Saturday, June 23, 2018

Smith Family Get Together, 7th July 2018 at Brighton

John Smith's great grandson Graeme and his sister Betty and other cousins have arranged a gathering 170 years after John, Frances, Amelia and Lucy's arival in Australia on the Andromache, July 1848. So it will be Saturday the 7th of July this year.

It will be in Brighton at a local watering hole or suchlike (to be nearer to Betty's house and to be advised). They would dearly love to meet as many of John's descendants as can come along. Last time we got together I was able to take Dad and Ruby along and we had a lovely time sharing both the history of the family and just getting to know each other.

Hopefully we can find and invite some of the other descendants of Amelia and John Armstrong too?

John Smith, born 18th of December in Appleton, Berkshire England, and died 6th of January in Ballarat.

He married Ann Lambourn in Berkshire and they had two daughters, one of whom was Amelia Smith, my great-great grandmother.

Anne died in England and John's second wife Frances, along with Amelia and Lucy, came to Australia and had eight more children.

Amelia in turn married John Armstrong and amongst their children was my great-grandfather George Armstrong (who married Bessie McKenzie).

My Gramps, Keith Armstrong (or George Keith as was on his birth certificate) is Dad's (Bob's) father.

John was said to be one of the three who first discovered gold in Ballarat, though they hid their findings to go and retrieve their wives and children from Geelong. When they returned to their selection with the families, gold had been officially declared found.

Frances's obituary claimed these wives and children were the first on the goldfields, contrary to other claims.

Saturday, April 28, 2018

Rug Group Day At Loch

You can see Chris's grandchildren rugs on the wall behind me.
Today Anne, Katherine and I (Robyne) took a trip to Loch for our get together in Chris's lovely home near the gorgeous hills of Western Gippsland. It's always a nice drive and this autumn weather was just perfect.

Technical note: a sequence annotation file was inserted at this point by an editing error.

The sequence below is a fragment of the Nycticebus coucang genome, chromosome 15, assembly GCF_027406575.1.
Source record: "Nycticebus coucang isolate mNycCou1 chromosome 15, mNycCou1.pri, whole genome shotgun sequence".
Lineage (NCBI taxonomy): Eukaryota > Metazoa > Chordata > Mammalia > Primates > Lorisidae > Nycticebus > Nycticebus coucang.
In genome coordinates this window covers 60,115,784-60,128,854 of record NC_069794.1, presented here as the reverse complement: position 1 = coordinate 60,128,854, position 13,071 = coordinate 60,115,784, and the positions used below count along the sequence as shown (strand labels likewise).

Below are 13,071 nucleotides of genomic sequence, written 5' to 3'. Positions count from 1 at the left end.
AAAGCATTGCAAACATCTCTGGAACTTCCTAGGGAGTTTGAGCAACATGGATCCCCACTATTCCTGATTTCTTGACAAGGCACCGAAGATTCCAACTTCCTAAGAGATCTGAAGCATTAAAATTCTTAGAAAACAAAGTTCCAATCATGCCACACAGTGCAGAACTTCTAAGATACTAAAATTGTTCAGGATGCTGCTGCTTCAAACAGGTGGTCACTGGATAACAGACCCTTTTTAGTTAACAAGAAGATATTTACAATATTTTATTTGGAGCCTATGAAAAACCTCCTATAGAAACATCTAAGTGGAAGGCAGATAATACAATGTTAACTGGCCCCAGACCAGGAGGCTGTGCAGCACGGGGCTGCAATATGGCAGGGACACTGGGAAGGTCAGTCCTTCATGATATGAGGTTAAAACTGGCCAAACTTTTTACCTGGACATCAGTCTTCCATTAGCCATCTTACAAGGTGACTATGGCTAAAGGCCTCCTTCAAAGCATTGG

Chris worked on her big (huge) rug, clocking up hundreds of hours so far. It's going to be amazing when she at last detaches it from it's frame. Note to self: Be there when she does, with a loud hooter or some drums! And cake!
Katherine began her Magpie Rug with a lesson from Chris, and me butting in the whole time with helpful advice. I blame the cups of coffee I'd fortified myself with after the drive. And it's great to be back at Group Days such a long time away with family committments. Combo. Katherine has her newly constructed PVC pipe frame off and running too and seems to have her hooking sorted! Being a knitter, she has tension wel ingrained.
Anne Will Finish Her Hooked Carpet-Wool Rug At Some Point! Just as I Will Finish My Footy Rug! We at least work on them at our monthly gathering.
Unfortunately one of Joy's family had the bad manners to be born on this date, probably years ago, so she was forced to celebrate with them and was missing from action. A poor excuse!
I brought my new Penny Rug (just cut out) along for advice from the Gals. Who were very helpful. I couldn't see for looking anymore, to make decisions.
It's a design I have for sale on Etsy. However, my original version (as seen in the Etsy pic) was made with some inferior felt and it literally fell apart with use! I have dyed a few pieces of woollen blanket for the backgrounds and we lay it out in varous combinations. I can take bits on the train to stitch and use up some stash at the same time (bit hard with hooky's). We agreed with which colours to use, so that made me feel better. Feel free to share your thoughts! They both look good, but I'm thinking the plum-brown with the green peeking out from under will suit our bedroom. Both look good I think. We think.
It's lovely to share our food and company. We welcome any newcomers or old usuals. If you are interested, please put a comment on the blog or email
More photo's to come too. Of all of us. xxx

Monday, April 16, 2018

New Deluxe Hanky Box

Here is the newest Hanky Box. I love hankies and have way too many for the last box, so I've made a bigger version. I have used an old Book of Cats I bought years back (Op Shop) for just this purpose, i.e. crocheting together.

The beads are made by rolling up paper, around a tooth-pick, then gluing the ends.

It's hard to photograph, because of the plastic covering.

This was a card I gave my Dad, after his big operation 5+ years ago. Thanking him for staying with us. He gave us 4 1/2 years after it. Thanks Dad xxxxxxx